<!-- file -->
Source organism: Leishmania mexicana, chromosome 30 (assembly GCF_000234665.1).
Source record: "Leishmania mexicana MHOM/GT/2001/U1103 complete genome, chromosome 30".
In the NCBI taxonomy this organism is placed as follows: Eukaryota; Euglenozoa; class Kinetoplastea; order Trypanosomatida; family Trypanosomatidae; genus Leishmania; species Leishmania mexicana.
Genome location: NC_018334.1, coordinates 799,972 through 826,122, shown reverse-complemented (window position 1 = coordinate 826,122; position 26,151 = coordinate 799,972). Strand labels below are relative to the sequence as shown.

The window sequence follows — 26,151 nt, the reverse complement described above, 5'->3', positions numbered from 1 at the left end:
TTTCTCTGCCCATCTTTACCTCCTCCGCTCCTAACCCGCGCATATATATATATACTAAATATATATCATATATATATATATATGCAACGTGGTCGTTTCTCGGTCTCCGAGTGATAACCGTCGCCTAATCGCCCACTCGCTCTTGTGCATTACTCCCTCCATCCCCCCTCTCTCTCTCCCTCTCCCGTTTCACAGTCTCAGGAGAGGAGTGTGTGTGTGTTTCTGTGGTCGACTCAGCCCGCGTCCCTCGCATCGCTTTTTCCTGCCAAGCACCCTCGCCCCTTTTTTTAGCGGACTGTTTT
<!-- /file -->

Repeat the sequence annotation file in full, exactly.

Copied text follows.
Source organism: Leishmania mexicana, chromosome 30 (assembly GCF_000234665.1).
Source record: "Leishmania mexicana MHOM/GT/2001/U1103 complete genome, chromosome 30".
In the NCBI taxonomy this organism is placed as follows: Eukaryota; Euglenozoa; class Kinetoplastea; order Trypanosomatida; family Trypanosomatidae; genus Leishmania; species Leishmania mexicana.
Genome location: NC_018334.1, coordinates 799,972 through 826,122, shown reverse-complemented (window position 1 = coordinate 826,122; position 26,151 = coordinate 799,972). Strand labels below are relative to the sequence as shown.

The window sequence follows — 26,151 nt, the reverse complement described above, 5'->3', positions numbered from 1 at the left end:
TTTCTCTGCCCATCTTTACCTCCTCCGCTCCTAACCCGCGCATATATATATATACTAAATATATATCATATATATATATATATGCAACGTGGTCGTTTCTCGGTCTCCGAGTGATAACCGTCGCCTAATCGCCCACTCGCTCTTGTGCATTACTCCCTCCATCCCCCCTCTCTCTCTCCCTCTCCCGTTTCACAGTCTCAGGAGAGGAGTGTGTGTGTGTTTCTGTGGTCGACTCAGCCCGCGTCCCTCGCATCGCTTTTTCCTGCCAAGCACCCTCGCCCCTTTTTTTAGCGGACTGTTTT